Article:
As our Centenary Year begins, we feel it right to commemorate and celebrate one hundred years of service, dedication, vision and sheer hard work by individuals united by a love of the sea and its people. With our unique remit, Seafarers UK will continue to provide support and leadership to our maritime family as we embark on our next one hundred years. I hope that this special evening, along with our Centenary booklet, will enable you to enjoy the story of our past, recognise the contribution and difficulties of seafarers of the present, and further help us in our aim to provide vital support for future generations to come.
In 1917, a new charity for the maritime community was
established. Such was the impact of so many seafarers who had been
maimed or lost at sea during the Great War that my great-grandfather was
prepared to give his name to this new charity and so it became the King
George's Fund for Sailors. Since then the Fund has helped all seafarers
and their families across the Royal Navy, Merchant Navy and Fishing
Fleets who were in desperate need.
Seafaring is a hidden profession, for the most part out of sight, yet as an island nation we remain reliant on our seafarers to defend us, feed us and supply us with 95% of the things we take for granted. Seafarers continue to face a distinctive and often poorly understood mix of problems from operating in an often hazardous workplace and regularly dangerous environment which requires long periods of separation from their families and loved ones.
100 years on, the Fund has become known as Seafarers UK to better reflect those it helps and has become something of a subject matter expert through the provision of grants to organisations and projects vital to the maritime community and which make such a huge difference to people's lives. In this, the charity's Centenary Year, I hope you will join us In highlighting the debt of gratitude we owe the generations of seafarers by reflecting upon the sacrifices of the past, supporting the present and encouraging the future knowing that we are always there to support and help them in times of need.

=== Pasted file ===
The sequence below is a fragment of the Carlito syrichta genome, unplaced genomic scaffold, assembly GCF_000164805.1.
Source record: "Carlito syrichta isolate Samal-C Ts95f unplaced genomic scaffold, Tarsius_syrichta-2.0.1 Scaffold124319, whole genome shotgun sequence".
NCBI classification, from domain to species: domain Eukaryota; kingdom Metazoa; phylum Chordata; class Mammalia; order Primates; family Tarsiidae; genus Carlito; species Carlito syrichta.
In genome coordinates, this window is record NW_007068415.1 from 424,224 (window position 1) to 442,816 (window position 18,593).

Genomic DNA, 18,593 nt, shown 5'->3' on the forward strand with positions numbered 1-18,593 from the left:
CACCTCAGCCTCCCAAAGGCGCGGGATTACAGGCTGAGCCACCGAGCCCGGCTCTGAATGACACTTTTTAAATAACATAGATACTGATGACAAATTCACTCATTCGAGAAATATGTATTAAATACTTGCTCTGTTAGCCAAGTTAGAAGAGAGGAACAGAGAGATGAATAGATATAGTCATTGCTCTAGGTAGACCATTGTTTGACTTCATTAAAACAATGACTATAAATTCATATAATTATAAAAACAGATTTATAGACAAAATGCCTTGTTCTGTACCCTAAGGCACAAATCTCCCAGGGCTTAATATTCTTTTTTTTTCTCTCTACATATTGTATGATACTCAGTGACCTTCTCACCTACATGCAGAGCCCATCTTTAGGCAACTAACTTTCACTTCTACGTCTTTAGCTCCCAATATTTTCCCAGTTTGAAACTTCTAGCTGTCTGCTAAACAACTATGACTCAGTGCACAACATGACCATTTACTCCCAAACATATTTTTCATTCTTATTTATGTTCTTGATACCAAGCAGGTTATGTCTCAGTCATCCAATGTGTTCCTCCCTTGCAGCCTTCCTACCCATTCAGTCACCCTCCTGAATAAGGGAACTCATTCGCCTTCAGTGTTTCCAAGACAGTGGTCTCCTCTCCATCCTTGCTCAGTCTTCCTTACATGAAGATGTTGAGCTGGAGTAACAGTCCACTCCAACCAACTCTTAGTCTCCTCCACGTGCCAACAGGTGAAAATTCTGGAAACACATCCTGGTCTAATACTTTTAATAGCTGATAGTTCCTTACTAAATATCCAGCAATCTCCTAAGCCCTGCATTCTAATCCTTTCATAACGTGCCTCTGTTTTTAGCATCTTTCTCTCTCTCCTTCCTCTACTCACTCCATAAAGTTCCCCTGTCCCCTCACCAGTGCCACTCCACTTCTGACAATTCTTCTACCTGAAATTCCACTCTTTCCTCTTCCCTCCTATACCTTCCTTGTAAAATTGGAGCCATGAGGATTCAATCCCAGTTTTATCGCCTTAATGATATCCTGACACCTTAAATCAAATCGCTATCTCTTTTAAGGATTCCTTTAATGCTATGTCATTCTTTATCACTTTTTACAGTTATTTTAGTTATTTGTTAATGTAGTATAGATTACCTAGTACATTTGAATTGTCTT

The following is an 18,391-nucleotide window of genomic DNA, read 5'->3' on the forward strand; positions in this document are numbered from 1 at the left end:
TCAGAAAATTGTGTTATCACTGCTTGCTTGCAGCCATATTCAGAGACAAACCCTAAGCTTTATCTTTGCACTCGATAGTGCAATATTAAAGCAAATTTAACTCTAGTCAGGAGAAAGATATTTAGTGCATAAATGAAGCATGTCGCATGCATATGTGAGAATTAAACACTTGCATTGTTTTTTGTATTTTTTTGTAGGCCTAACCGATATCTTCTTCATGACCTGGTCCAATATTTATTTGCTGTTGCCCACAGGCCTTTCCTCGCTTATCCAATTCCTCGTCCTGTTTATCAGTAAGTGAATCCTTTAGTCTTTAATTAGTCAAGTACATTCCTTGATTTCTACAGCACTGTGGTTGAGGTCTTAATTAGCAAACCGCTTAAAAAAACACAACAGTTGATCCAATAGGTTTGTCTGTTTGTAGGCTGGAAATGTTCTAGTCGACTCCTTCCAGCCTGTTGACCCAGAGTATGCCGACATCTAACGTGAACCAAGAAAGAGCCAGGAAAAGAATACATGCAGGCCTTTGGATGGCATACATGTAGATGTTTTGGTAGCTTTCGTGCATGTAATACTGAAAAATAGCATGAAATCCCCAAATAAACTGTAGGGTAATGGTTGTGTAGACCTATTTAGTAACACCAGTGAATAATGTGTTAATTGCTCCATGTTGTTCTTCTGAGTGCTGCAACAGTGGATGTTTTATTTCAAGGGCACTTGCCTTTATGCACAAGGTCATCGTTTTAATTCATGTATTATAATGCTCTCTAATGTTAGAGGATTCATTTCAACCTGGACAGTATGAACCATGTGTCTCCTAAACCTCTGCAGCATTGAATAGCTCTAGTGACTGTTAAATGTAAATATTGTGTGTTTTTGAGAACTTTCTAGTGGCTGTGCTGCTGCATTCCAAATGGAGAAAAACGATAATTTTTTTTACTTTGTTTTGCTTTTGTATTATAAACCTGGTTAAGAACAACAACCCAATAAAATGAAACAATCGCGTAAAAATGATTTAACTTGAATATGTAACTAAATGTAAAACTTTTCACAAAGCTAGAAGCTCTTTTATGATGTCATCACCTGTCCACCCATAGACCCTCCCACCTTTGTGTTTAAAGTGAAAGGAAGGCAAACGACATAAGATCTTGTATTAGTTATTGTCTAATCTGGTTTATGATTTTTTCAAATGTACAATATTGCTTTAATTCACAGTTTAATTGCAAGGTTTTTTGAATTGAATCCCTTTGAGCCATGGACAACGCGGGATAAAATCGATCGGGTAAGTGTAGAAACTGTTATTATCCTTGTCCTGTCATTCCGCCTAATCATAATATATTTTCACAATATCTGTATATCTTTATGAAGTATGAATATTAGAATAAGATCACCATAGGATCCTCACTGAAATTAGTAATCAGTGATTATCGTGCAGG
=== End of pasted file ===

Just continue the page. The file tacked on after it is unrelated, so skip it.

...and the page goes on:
Originally built between 1411 and 1440 - with its
fourth Great Hall roof, designed by Sir Giles Gilbert Scott, erected in
1953 - Guildhall has been at the hub of City life since the Middle Ages,
an era when the Lord Mayor of London rivalled the monarch for influence
and prestige. Here the ruling merchant class held court, fine-tuning the
laws and regulations that established London's wealth, The stage for
state trials and remonstrances to kings, Guildhall has played a key part
in London's dramatic history. Peers, an archbishop and a queen were
tried at Guildhall for treason during the Reformation.
Guildhall was designed to reflect the power and prestige of London and its leaders. It has revelled in the pageantry and spectacle of state and mayoral occasions since 1502 and remains the civic and ceremonial centre of the City, Over centuries, its Grade 1-listed walls have entertained heads of state and heroes, from the lavish hospitality bestowed on the Prince Regent, Czar of Russia and King of Prussia to mark the defeat of Napoleon in 1814, to rousing receptions for Team GB's 2012 Olympians and, most recently, Her Majesty The Queen's 90th birthday celebrations.
Admiral Lord West joined the Navy aged 17. He served
in 14 different ships and commanded three of them. He was awarded the
Distinguished Service Cross for his part in the 1982 Falklands War
whilst in command of HMS Ardent. He served three years as Chief of
Defence Intelligence covering the Kosovo War before he was promoted to
Admiral in 2000 when he became Commander-in-Chief Fleet, leading the
UK's maritime response to 9/11 including the invasion of Afghanistan. He
became First Sea Lord in 2002 and led the Navy during its crucial role
in the initial invasion of Iraq.
He retired as First Sea Lord in 2006 before being asked to join the Government in 2007 as the minister responsible for national security and counter-terrorism. He left government in 2010 and is currently chairman or strategic advisor to a number of companies. He is also Chancellor of Southampton Solent University and Knight President of the Knights of the Round Table. Lord West was made a Knight Commander of the Order of The Bath in 2000, Knight Grand Cross in 2004, Baron in 2007 and a Privy Counsellor in 2010.